Lobsters are lascivious. Their exhausting bug love involves a week of foreplay that begins with the female sneaking up to the brawniest bully of a male she can find and quickly spraying him in the face with pee. Once that’s gotten him sufficiently aroused, she’ll head into his lair for some heavy petting sessions, including a bit of mutual licking but flees before things go too far.
“It’s kinky stuff,” writes Marah J. Hardt in Sex in the Sea, her entertaining compendium of weird and fascinating facts about sea life mating.
Her description of lobster sex makes the act seem almost sweet. Lobsters like to mate right after the female sheds her shell, a time when she is at her most vulnerable. But before she strips down for the male she has chosen, she spends time in his home, making sure that he can protect her.
“At the appointed time, the male circles behind her, assuming a doggy-style mount,” Hardt writes. “But then, in what may be the most tender act of lovemaking in the invertebrate kingdom, he lifts her gently off the seafloor and cradles her in his small walking legs. He braces himself, with big front claws and tail pressing into the sand, and gently turns her onto her back, pulling her up toward him.”
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When they’ve completed the act, “he gently rolls her back over and sets her down.”
There’s plenty of anthropomorphizing in Sex in the Sea, along with a lot of lighthearted puns. The book takes a charming look at the vast variety of mating behaviors and at some of the mind-boggling sexual equipment that sea creatures have evolved. It’s funny and entertaining, with a high gee whiz factor.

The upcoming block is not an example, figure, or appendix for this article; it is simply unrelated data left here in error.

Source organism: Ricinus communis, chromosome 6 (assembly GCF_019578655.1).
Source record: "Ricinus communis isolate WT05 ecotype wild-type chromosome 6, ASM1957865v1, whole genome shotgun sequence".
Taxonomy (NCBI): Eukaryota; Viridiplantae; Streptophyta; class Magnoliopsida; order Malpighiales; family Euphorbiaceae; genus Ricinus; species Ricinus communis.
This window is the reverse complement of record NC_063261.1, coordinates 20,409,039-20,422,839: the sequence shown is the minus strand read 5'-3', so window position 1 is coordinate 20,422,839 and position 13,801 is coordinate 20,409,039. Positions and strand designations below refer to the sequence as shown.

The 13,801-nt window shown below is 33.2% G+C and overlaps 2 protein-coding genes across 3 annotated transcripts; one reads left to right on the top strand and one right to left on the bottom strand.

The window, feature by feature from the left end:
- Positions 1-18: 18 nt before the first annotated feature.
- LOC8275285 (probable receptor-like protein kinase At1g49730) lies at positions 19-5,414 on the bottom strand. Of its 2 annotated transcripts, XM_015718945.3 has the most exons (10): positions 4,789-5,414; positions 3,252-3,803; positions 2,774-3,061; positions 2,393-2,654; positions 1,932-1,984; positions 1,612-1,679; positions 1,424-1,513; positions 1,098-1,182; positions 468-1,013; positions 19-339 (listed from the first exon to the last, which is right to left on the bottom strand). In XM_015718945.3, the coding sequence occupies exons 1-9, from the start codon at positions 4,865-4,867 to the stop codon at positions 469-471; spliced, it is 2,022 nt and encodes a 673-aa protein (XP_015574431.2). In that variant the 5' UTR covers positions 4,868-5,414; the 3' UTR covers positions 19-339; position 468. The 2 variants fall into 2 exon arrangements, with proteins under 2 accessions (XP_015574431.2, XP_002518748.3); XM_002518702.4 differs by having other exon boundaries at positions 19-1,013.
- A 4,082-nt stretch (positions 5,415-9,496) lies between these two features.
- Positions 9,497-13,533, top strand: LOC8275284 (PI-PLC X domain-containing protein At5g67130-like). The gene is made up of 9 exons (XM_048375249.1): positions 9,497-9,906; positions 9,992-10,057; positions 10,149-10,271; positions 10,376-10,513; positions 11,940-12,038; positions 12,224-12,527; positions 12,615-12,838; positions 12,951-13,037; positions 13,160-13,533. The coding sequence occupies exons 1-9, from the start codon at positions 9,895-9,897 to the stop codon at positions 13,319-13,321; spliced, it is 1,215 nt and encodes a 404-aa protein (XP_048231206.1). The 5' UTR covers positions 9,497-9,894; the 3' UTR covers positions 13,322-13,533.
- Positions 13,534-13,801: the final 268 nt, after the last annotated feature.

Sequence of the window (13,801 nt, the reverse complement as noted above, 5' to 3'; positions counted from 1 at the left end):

Take for example the penis fencing of hermaphroditic flatworms. The two worms rear up and try to stab each other in the head with their members! Or consider the prodigious piece wielded by the lowly barnacle, which can reach eight times the size of his body.
One fish, a peacock wrasse, has dutiful dads, males who guard the eggs until they hatch. But there’s also the “pirate” peacock wrasse. The pirates run off males protecting eggs. A pirate will guard the eggs as if they’re his until some ladies swim by and drop off a few more eggs that he can fertilize. But this deadbeat dad doesn’t even stick around to take care of them. He takes off, knowing the original male will eventually return and take care of all of the eggs.
“Sneaky wrassetard,” writes Hardt, who’s the research co-director of the nonprofit Future for Fish.
Sex in the Sea is fun to read, but it is also a warning. Misunderstanding the mating habits and needs of sea life poses great risks to our own way of life.
“The way marine life gets busy in the deep matters — it matters for food security, human health, coastal development, climate change, and other global issues,” Hardt writes. “Take food security. Nearly three billion people rely on fish as a major source of protein. Half of that fish comes from the sea. To feed that many people requires a lot of fish successfully making a lot of baby fish every year.”
Throughout Sex in the Sea, Hardt points out ways that human have failed to understand sea life sex. Her book has an important message for Florida readers, surrounded by seawater and overwhelmed by politicians with pseudoscientific ideas about how to manage those resources.
Susannah Nesmith is a writer in Miami.